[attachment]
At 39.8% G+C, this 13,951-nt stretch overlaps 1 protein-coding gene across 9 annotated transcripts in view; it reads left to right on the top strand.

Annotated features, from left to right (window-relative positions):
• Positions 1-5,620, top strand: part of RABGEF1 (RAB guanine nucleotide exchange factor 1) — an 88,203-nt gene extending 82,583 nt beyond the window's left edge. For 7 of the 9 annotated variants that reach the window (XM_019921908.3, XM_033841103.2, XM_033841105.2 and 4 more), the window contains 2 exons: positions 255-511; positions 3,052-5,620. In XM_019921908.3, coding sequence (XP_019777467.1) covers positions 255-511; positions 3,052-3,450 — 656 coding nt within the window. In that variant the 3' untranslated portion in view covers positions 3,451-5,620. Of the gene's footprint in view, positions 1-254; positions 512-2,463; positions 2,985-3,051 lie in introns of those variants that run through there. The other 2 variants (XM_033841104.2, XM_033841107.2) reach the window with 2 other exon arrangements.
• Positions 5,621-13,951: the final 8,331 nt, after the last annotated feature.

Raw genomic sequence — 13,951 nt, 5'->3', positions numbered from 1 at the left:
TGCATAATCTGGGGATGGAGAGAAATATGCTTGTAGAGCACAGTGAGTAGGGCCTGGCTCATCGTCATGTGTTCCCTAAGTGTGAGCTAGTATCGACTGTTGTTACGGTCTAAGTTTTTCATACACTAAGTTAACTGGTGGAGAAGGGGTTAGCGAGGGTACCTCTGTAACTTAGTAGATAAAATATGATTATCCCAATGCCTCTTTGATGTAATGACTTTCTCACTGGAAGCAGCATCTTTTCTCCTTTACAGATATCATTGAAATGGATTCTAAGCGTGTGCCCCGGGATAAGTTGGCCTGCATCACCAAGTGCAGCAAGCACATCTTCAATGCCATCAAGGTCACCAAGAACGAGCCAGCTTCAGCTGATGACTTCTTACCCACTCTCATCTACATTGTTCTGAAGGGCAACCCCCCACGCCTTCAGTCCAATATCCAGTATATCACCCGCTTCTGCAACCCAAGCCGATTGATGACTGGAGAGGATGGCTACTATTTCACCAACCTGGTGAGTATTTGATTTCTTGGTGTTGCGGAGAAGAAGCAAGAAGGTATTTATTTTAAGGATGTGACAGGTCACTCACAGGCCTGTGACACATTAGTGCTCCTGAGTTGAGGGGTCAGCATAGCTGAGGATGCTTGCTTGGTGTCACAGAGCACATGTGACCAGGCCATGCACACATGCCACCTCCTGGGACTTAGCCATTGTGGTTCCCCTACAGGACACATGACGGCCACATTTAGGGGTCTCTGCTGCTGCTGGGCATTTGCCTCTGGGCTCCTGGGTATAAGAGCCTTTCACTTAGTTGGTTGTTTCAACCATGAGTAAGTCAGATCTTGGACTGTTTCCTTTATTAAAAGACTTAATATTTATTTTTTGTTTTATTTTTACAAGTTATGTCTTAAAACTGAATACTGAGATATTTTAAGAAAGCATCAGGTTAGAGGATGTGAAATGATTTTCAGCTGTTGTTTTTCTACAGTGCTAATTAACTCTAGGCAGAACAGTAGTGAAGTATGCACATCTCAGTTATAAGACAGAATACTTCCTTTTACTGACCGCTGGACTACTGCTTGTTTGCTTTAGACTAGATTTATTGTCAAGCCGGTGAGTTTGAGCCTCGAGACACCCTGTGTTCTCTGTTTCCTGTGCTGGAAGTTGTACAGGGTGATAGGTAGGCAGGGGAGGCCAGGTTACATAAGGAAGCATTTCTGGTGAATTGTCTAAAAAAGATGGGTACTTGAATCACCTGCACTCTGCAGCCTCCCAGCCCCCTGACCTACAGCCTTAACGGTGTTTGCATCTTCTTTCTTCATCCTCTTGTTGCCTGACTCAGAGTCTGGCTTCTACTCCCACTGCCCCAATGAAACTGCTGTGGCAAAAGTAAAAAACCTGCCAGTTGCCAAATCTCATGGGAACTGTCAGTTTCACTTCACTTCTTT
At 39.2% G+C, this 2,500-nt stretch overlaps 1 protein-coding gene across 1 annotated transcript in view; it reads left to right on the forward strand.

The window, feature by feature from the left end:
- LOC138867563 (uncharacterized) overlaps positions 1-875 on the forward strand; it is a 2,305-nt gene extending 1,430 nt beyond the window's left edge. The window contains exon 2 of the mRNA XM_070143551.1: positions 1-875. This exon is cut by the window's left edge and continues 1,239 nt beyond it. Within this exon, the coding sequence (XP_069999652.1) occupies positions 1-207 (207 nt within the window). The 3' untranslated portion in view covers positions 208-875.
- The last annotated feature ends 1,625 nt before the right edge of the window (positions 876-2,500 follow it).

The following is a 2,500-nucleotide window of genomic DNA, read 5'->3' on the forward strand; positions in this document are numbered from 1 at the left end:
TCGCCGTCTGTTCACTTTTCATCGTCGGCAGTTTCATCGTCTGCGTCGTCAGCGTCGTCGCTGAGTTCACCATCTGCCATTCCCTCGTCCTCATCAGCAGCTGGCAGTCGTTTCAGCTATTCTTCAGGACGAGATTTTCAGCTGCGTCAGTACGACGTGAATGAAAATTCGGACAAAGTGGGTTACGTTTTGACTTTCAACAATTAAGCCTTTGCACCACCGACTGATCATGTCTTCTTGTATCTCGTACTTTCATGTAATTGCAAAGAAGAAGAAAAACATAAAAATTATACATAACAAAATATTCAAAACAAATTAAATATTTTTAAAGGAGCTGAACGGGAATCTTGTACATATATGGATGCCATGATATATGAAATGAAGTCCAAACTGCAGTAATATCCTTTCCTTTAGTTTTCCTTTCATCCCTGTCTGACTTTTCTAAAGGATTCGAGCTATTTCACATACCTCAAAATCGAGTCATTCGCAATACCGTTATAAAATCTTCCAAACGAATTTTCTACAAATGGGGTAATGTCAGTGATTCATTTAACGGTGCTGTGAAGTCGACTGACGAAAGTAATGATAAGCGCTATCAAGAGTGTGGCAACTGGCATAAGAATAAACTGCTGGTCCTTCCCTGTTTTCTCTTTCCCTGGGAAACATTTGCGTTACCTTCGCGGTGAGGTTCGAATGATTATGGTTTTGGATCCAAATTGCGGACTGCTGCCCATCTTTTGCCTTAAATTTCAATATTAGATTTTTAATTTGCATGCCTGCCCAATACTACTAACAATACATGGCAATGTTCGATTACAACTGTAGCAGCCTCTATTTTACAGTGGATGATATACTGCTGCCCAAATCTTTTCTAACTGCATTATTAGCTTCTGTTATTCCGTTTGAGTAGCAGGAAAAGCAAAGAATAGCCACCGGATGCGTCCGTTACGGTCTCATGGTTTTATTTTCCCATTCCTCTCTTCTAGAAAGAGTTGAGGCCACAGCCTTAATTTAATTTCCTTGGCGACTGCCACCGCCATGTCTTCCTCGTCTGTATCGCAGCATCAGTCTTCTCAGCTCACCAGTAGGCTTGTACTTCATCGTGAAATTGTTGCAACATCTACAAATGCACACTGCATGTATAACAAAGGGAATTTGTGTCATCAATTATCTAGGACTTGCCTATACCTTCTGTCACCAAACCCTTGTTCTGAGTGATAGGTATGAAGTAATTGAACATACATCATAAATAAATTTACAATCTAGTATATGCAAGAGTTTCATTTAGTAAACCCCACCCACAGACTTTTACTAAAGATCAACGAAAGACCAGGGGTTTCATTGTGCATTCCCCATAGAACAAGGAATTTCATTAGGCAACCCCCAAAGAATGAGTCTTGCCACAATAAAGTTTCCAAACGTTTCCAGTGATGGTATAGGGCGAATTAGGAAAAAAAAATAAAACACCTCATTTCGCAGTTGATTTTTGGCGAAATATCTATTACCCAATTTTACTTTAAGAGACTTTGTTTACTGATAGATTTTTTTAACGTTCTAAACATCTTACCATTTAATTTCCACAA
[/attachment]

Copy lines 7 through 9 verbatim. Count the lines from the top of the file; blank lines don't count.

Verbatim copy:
At 39.2% G+C, this 2,500-nt stretch overlaps 1 protein-coding gene across 1 annotated transcript in view; it reads left to right on the forward strand.

The window, feature by feature from the left end:
- LOC138867563 (uncharacterized) overlaps positions 1-875 on the forward strand; it is a 2,305-nt gene extending 1,430 nt beyond the window's left edge. The window contains exon 2 of the mRNA XM_070143551.1: positions 1-875. This exon is cut by the window's left edge and continues 1,239 nt beyond it. Within this exon, the coding sequence (XP_069999652.1) occupies positions 1-207 (207 nt within the window). The 3' untranslated portion in view covers positions 208-875.